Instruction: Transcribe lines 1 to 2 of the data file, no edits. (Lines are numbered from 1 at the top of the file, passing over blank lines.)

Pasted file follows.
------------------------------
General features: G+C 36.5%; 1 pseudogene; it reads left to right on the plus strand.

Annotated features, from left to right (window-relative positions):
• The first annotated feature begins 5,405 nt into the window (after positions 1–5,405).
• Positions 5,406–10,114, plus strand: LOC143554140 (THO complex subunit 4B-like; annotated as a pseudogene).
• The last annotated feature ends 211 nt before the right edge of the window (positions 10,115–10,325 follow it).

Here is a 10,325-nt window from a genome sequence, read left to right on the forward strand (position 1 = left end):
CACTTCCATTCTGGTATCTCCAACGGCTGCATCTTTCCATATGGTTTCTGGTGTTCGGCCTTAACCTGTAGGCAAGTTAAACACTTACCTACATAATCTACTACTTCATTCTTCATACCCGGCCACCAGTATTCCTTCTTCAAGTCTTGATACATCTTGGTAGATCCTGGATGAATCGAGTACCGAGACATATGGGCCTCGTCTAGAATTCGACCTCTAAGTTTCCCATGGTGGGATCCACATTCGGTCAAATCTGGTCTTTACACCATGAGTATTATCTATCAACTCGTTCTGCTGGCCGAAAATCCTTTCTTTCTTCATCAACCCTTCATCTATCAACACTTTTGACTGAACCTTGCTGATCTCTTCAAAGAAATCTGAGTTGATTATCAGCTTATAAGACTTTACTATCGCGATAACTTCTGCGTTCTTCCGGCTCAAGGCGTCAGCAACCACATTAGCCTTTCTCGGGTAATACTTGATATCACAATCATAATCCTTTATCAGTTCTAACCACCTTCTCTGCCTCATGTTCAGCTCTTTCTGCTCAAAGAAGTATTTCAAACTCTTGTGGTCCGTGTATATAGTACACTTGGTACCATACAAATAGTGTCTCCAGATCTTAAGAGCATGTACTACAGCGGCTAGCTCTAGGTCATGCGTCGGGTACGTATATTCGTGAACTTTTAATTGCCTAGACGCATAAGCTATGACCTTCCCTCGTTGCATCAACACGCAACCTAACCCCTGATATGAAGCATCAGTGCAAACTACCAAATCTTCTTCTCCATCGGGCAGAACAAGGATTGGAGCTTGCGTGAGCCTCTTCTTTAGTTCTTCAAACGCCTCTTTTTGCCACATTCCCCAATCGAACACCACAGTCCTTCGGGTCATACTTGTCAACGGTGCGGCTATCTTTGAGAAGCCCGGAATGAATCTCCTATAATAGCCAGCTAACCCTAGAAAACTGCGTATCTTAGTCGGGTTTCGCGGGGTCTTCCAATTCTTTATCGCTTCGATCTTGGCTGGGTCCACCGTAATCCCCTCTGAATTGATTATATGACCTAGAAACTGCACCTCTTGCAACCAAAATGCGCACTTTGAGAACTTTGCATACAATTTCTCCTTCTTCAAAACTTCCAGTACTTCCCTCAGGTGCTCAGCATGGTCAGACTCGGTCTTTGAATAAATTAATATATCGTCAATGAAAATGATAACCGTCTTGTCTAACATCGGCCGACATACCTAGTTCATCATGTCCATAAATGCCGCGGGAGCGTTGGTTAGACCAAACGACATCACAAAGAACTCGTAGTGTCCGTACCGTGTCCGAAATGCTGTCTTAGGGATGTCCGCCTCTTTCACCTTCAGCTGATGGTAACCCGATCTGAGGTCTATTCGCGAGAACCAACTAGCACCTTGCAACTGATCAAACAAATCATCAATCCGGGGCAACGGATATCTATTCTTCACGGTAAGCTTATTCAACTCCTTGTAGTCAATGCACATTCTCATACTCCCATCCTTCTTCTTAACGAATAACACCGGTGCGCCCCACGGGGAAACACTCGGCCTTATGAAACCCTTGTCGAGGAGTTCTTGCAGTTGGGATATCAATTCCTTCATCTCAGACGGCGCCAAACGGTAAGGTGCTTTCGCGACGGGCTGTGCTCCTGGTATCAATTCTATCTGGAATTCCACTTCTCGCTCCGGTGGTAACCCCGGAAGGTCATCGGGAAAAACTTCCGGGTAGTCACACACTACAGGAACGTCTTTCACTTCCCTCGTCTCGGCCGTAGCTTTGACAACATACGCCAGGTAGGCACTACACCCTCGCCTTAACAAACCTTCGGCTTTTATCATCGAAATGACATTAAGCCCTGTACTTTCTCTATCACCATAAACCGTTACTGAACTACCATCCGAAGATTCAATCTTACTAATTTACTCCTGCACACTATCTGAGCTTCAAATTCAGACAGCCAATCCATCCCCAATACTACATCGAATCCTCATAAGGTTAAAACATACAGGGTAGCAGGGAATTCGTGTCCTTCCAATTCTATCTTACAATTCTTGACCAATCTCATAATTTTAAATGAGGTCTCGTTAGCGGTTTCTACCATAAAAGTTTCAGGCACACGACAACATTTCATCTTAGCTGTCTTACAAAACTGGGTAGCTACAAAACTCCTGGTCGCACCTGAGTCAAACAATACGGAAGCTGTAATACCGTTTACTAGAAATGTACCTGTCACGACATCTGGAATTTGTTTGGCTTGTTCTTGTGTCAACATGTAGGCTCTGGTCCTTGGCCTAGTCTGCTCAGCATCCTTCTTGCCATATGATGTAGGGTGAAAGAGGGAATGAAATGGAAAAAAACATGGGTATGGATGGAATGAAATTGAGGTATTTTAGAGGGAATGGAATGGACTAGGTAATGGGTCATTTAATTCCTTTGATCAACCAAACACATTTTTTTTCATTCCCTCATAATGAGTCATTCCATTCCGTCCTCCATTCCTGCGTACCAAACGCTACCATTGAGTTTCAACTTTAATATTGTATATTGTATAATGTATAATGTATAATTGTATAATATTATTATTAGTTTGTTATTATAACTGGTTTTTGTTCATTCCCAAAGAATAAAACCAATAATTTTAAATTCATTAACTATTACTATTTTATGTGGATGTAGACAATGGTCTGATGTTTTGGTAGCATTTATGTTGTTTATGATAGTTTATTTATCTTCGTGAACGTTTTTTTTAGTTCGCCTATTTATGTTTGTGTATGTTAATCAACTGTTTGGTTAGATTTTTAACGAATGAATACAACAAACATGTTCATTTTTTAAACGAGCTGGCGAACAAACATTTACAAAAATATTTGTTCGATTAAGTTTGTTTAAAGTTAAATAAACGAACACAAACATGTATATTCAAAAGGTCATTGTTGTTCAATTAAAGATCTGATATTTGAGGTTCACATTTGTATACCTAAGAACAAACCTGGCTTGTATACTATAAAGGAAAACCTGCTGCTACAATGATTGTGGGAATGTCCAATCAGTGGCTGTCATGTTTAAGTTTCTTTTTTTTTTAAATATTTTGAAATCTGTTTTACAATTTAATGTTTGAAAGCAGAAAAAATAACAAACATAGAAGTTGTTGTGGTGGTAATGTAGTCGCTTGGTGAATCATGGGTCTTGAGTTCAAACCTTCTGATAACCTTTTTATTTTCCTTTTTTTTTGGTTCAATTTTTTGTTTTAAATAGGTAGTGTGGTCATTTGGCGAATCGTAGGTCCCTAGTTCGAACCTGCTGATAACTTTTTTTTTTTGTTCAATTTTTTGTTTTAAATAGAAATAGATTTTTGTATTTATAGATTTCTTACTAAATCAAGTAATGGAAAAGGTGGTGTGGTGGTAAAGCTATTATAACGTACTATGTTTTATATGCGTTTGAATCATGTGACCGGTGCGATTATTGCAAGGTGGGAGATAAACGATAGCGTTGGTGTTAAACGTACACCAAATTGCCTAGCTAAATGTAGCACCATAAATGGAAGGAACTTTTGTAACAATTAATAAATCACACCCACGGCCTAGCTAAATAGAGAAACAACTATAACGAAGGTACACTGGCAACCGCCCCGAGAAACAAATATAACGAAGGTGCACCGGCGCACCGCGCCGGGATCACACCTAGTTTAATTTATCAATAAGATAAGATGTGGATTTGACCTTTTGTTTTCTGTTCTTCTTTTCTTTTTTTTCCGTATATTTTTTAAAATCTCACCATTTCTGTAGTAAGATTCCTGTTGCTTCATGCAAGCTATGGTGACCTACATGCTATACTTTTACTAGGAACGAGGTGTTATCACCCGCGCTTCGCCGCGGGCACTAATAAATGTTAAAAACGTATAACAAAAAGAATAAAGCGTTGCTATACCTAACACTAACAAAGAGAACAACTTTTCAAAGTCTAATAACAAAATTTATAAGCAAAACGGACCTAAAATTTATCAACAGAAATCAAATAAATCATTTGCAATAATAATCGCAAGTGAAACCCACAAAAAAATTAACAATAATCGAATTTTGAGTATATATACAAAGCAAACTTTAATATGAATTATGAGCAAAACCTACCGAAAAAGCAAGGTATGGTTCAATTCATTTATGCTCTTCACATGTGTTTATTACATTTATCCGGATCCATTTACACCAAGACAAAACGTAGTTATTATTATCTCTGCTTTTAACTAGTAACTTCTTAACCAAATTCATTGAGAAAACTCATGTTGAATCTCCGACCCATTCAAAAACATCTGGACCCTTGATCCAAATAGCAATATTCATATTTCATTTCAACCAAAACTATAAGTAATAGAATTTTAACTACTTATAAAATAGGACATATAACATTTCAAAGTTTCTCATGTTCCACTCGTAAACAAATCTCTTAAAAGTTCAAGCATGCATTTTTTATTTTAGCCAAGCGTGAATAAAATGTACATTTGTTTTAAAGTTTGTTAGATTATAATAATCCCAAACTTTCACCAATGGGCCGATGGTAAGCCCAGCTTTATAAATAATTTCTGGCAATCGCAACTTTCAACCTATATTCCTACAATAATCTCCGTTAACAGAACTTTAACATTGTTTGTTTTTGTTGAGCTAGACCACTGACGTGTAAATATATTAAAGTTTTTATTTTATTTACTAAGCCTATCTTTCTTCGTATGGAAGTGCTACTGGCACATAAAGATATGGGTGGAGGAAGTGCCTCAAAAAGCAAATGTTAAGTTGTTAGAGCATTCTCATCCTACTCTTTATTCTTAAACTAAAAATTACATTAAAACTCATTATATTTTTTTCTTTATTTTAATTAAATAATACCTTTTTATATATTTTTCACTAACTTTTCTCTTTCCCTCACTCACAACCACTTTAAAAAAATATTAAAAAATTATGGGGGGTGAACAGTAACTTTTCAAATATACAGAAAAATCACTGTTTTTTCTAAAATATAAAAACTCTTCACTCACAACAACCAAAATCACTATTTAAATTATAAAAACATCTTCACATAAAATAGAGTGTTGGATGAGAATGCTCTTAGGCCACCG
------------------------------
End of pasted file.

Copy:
General features: G+C 36.5%; 1 pseudogene; it reads left to right on the plus strand.

Annotated features, from left to right (window-relative positions):